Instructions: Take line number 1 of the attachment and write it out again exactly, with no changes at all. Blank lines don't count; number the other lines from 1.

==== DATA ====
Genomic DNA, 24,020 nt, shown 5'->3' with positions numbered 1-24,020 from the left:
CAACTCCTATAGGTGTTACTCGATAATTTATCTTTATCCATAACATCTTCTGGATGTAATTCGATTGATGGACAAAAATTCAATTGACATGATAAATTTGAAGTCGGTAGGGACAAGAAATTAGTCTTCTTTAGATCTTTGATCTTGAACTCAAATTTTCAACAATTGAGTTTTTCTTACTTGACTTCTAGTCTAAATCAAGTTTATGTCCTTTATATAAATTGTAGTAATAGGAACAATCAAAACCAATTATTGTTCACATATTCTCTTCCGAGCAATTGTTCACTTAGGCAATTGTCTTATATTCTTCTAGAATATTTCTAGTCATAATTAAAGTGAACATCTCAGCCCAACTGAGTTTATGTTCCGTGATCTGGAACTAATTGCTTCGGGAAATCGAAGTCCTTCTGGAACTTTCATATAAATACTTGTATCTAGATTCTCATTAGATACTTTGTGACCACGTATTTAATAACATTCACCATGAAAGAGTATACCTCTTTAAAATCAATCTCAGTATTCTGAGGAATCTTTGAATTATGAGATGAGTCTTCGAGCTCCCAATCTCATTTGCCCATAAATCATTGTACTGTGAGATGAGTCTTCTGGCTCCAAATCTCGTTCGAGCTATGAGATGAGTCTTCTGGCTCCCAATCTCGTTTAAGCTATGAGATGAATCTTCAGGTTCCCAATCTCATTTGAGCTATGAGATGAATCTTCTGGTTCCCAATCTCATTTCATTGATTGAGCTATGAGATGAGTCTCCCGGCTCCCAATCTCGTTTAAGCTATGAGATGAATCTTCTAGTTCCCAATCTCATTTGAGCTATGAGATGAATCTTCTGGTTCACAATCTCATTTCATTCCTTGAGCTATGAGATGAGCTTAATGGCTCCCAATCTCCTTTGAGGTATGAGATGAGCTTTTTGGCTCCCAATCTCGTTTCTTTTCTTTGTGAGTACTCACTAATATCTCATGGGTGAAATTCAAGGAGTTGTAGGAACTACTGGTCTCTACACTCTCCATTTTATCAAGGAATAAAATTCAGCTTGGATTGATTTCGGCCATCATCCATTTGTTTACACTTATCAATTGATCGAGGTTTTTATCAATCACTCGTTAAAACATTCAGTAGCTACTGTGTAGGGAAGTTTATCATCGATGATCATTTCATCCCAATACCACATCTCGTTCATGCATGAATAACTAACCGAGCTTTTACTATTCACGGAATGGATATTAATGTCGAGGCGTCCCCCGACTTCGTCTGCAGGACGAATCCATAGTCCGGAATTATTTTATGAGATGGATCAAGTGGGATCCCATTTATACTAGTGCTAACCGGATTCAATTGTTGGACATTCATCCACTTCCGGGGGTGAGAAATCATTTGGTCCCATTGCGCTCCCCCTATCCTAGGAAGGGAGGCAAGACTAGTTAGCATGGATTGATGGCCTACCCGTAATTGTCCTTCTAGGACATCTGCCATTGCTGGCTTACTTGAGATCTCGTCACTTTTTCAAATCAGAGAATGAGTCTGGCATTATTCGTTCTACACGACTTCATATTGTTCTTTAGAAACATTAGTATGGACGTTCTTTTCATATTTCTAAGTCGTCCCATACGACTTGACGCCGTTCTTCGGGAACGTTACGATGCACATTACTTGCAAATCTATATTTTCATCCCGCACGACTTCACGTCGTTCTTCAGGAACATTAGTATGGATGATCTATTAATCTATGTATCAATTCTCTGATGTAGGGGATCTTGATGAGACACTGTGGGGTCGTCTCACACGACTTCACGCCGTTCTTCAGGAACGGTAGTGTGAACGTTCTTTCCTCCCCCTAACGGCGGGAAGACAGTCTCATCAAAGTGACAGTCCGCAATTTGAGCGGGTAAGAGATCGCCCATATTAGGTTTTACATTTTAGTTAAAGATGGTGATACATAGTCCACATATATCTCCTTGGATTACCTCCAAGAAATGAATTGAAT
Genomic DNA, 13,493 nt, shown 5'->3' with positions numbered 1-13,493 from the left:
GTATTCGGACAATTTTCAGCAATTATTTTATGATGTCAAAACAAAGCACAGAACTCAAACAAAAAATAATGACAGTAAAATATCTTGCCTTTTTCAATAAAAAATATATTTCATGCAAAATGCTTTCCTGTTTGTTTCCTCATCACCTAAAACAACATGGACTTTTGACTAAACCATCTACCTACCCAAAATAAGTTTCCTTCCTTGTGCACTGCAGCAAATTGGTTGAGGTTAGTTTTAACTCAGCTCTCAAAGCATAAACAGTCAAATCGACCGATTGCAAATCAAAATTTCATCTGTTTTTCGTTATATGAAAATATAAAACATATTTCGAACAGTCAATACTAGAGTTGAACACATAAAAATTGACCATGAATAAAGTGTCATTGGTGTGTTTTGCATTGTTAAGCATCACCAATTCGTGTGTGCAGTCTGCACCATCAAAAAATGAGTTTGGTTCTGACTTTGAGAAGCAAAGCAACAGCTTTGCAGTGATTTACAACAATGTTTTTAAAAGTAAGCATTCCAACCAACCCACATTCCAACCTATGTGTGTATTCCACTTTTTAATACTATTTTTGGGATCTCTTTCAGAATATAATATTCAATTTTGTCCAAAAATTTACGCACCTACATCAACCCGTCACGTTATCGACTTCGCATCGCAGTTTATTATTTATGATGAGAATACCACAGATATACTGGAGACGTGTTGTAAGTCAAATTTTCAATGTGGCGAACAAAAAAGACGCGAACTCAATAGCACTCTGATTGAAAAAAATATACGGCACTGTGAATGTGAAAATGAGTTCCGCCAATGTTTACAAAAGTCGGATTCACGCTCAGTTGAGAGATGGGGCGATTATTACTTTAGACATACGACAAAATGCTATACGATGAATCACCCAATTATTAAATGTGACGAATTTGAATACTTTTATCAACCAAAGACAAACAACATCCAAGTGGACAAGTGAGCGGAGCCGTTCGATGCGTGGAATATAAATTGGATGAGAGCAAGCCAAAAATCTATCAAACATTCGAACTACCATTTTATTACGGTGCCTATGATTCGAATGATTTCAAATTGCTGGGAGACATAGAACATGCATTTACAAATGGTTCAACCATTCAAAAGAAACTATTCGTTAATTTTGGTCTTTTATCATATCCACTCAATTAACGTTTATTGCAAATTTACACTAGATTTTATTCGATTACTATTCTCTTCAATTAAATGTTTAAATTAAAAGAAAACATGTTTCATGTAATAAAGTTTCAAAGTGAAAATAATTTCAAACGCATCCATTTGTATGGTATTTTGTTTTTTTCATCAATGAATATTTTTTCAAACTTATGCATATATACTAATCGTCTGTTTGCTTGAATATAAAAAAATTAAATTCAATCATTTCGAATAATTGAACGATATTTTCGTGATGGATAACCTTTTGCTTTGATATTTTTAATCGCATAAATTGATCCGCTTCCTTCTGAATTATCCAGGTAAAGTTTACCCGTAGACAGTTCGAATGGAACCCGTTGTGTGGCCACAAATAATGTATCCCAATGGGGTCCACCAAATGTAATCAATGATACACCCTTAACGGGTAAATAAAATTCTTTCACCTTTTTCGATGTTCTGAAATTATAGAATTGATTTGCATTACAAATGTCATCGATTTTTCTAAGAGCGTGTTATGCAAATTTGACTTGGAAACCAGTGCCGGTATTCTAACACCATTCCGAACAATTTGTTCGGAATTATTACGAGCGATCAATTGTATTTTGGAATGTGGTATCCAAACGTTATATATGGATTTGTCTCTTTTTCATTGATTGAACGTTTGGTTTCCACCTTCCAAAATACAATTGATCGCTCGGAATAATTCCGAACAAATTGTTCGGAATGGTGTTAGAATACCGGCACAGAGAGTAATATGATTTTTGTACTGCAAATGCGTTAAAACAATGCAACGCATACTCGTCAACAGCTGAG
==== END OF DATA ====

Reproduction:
Genomic DNA, 24,020 nt, shown 5'->3' with positions numbered 1-24,020 from the left: